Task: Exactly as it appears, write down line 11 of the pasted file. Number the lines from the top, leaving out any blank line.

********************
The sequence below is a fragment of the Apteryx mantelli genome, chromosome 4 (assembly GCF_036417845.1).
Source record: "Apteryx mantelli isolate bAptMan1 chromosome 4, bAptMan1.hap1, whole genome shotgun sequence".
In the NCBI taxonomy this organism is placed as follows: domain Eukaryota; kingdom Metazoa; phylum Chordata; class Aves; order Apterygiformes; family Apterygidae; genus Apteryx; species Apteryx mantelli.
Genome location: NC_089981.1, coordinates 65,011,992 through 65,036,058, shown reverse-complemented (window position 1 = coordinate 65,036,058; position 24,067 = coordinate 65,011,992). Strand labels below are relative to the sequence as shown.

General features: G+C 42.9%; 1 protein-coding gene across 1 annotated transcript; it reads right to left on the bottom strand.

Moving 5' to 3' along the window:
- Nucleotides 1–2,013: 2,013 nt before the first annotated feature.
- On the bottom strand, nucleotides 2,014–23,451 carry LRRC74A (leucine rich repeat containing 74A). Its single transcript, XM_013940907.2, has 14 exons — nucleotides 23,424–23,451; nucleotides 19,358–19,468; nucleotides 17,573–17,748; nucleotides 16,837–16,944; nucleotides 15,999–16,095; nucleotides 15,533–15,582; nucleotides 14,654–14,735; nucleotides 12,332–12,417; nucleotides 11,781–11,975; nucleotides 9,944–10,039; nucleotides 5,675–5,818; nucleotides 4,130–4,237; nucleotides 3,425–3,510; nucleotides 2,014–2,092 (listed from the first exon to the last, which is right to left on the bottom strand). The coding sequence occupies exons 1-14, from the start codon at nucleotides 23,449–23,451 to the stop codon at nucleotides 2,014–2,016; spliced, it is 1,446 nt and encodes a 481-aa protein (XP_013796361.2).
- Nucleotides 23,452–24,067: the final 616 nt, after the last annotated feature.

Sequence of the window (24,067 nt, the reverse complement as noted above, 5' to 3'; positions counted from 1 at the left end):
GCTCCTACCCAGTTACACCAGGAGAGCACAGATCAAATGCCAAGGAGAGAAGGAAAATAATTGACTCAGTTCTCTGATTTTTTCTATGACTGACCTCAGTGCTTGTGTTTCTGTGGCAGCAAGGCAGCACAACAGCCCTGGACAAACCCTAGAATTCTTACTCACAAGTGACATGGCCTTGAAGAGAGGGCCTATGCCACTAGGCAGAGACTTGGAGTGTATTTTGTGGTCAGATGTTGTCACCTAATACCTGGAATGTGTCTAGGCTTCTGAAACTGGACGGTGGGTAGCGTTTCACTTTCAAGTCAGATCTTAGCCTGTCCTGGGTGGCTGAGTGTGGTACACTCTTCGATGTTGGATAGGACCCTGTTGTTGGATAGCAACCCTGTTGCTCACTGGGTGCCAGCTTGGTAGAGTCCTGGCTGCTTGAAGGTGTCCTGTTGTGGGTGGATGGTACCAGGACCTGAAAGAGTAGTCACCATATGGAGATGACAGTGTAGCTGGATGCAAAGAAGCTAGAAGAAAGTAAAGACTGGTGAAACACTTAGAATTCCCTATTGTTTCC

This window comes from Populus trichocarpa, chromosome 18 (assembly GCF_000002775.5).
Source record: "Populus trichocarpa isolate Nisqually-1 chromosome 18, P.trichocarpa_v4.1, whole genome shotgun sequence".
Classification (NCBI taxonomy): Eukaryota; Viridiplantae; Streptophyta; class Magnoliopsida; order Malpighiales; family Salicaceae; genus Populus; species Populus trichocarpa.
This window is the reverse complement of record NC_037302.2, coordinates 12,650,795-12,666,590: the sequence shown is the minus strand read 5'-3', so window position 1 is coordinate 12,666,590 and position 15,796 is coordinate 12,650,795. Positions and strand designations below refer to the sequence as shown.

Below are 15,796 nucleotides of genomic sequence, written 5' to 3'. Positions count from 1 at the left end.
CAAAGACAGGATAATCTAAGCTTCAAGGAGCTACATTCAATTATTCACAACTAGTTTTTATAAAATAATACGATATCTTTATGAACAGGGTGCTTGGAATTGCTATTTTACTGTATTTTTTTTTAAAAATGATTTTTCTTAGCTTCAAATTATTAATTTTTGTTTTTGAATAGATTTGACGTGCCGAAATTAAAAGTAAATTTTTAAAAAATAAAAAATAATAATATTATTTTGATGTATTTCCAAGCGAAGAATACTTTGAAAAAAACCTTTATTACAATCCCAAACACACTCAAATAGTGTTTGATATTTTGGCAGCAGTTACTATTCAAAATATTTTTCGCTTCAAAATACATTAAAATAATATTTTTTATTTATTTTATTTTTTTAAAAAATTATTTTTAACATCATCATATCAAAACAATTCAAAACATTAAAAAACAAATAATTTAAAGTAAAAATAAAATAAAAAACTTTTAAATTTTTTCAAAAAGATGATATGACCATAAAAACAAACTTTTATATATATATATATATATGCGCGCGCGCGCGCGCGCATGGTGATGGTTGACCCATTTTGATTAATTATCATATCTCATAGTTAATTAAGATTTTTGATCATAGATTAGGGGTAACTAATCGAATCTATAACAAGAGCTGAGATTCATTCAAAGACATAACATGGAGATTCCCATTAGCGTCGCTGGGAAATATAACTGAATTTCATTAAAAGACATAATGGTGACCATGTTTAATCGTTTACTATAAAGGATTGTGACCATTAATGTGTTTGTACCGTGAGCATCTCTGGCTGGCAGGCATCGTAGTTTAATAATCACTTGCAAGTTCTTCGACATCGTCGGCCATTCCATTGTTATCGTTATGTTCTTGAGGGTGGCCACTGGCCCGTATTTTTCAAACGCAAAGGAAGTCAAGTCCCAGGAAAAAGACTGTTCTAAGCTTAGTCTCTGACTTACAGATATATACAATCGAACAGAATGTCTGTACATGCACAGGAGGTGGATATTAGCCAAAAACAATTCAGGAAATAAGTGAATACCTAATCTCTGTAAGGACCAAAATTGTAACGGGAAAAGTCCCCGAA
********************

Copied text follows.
GCTCCTACCCAGTTACACCAGGAGAGCACAGATCAAATGCCAAGGAGAGAAGGAAAATAATTGACTCAGTTCTCTGATTTTTTCTATGACTGACCTCAGTGCTTGTGTTTCTGTGGCAGCAAGGCAGCACAACAGCCCTGGACAAACCCTAGAATTCTTACTCACAAGTGACATGGCCTTGAAGAGAGGGCCTATGCCACTAGGCAGAGACTTGGAGTGTATTTTGTGGTCAGATGTTGTCACCTAATACCTGGAATGTGTCTAGGCTTCTGAAACTGGACGGTGGGTAGCGTTTCACTTTCAAGTCAGATCTTAGCCTGTCCTGGGTGGCTGAGTGTGGTACACTCTTCGATGTTGGATAGGACCCTGTTGTTGGATAGCAACCCTGTTGCTCACTGGGTGCCAGCTTGGTAGAGTCCTGGCTGCTTGAAGGTGTCCTGTTGTGGGTGGATGGTACCAGGACCTGAAAGAGTAGTCACCATATGGAGATGACAGTGTAGCTGGATGCAAAGAAGCTAGAAGAAAGTAAAGACTGGTGAAACACTTAGAATTCCCTATTGTTTCC